# Dynamic Resources

Minimise the control panel in Desmos for the best view (<<)

# Arrays

### Multiplication and Division

The counter model array (above) uses double sided counters. Yellow positive and red negative. See integers for more details.

This array model partitions when the divisor or the quotient are greater than 10. This model can be used to show the connection between the array, multiplication and division. It represents the structure behind the bus stop!  # Area and Bar Models

### Multiple Representations

• Multiple representations allow students to gain a deeper understanding of the mathematical structure.

• Comparing multiple methods allows students make connections and use the most appropriate method with fluency.

• Comparing different representations uncovers the structure of the mathematics and allows students to make generalisations.

### Fractions, Decimals and Percentages

Fractions, decimals and percentages are represented by a 100 grid, decimal number line, percentage number line and bar model. Instruction video link FDP.mp4

### Factors

Finding common factors using area models. In this model the height is the common factor. Change the slider to change the height. They have common factors when both bases are integers.

### Area Models for Multiplication Click and drag the coloured Dienes blocks over the shaded area to count the number of 0.1's, 0.01's, 0.001's and 0.0001's.

Multiply two decimals up to 1 decimal place using the area model. Click and drag the coloured Dienes blocks over the shaded area to count the number of 1's, 0.1's and 0.01's. ### Division with Dienes and Area Model

These representations for base 10 use the same colours as algebra tiles for ones, x and x squared including red tiles for negatives.

### (ax + b)(cx + d)

Multiplication of two linear factors is modelled as an area using dynamic algebra tiles.

x is variable in all models. See the model below to link the area model with the graphical representation.

Negatives are represented by red tiles and make zero pairs. In the three models above and left, you can vary the size of a, b, c, d and x.

### Difference of Two Squares

Change a and b to change the size of the squares. The a+b and a-b labels are draggable to allow students to place them by the correct side.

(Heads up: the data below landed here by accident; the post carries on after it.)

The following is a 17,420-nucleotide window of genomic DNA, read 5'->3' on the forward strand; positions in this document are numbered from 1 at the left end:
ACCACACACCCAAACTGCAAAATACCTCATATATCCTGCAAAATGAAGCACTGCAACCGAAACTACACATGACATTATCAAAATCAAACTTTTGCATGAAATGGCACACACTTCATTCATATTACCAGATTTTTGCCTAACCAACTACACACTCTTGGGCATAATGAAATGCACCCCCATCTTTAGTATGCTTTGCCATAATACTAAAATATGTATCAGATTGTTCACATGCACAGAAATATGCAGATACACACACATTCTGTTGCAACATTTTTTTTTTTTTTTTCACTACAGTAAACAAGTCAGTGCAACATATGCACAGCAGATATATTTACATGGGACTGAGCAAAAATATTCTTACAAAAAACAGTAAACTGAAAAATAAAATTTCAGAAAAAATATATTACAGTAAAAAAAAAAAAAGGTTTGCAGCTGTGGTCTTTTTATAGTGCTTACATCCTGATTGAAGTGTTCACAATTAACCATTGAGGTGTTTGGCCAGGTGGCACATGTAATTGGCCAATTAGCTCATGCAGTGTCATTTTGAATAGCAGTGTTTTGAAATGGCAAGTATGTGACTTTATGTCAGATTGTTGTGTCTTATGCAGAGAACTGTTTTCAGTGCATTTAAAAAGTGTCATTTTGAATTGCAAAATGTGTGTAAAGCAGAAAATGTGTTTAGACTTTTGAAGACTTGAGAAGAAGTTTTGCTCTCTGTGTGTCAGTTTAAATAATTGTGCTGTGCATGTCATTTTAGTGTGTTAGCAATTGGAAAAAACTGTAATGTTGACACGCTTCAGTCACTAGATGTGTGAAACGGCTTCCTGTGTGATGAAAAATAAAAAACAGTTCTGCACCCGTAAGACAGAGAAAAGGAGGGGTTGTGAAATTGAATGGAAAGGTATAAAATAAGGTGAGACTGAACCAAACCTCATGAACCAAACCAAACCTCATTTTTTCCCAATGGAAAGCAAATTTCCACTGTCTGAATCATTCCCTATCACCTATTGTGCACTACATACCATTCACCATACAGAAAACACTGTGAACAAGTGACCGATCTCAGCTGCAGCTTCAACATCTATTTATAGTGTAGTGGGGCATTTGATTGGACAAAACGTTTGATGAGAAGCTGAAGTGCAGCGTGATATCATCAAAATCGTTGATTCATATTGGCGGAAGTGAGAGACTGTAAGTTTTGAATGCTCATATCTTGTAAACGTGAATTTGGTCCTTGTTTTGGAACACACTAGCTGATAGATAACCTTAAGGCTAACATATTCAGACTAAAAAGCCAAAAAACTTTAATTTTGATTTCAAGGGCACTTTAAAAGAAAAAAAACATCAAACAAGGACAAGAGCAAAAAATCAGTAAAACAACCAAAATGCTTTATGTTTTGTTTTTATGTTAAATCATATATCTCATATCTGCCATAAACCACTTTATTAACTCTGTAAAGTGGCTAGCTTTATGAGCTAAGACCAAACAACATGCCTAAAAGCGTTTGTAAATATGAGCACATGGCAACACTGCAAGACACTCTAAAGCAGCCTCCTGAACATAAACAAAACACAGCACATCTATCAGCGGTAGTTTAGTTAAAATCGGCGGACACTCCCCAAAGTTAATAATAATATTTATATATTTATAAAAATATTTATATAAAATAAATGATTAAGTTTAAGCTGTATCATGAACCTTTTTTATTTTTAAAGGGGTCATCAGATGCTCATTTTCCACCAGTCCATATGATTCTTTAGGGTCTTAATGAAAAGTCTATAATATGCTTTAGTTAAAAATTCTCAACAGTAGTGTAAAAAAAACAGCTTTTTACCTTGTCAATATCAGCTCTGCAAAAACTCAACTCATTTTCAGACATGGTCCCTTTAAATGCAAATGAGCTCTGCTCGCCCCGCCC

Completing the square model to the left allows students to see the structure of the general form of x^2+bx + c = (x+b/2)^2 - (b/2)^2 + c.

(b/2)^2 and -(b/2)^2 make a zero pair.

# Base Blocks

### Base Blocks with Negative Indices

Base blocks allow students to make the link between Dienes blocks (base 10) and algebra tiles (base x) by exposing the mathematical structure of the place value of the base system.

See Number to Algebra for a detailed explanation and further examples

# Dynamic Algebra Tiles

### Linear Expressions with Dynamic Algebra Tiles variable variable with expressions cropped.mp4

Compare expressions with algebra tile representations using the dynamic variable sliders to change x.

This representation models the x and 1 algebra tiles. The green tile x is a variable and can be changed with the slider under the x axis.

### with Dynamic Algebra Tiles and Vectors

See Solving Equations for more examples

# Sequences and Graphs

### Sequences using Dynamic Algebra Tiles sequences with table cropped.mp4

These dynamic Cuisenaire rods show the first 5 terms and the nth of linear sequences of the form mn+c. Connections can be make to graphical representations and y=mx+c. See Core concept 4.1: Sequences for examples.

See Algebra Tiles and Graphs for more models.

# Integers

See Integers for further examples.

# Trigonometry

### The Unit Circle Trig with unit circle cropped.mp4

# Area

See Perimeter, Area and Volume for further examples

# Number Lines

### Variable number lines

Arithmetic and Algebra in Early Mathematics Education Adapted from D.W. Carraher et al. (2006).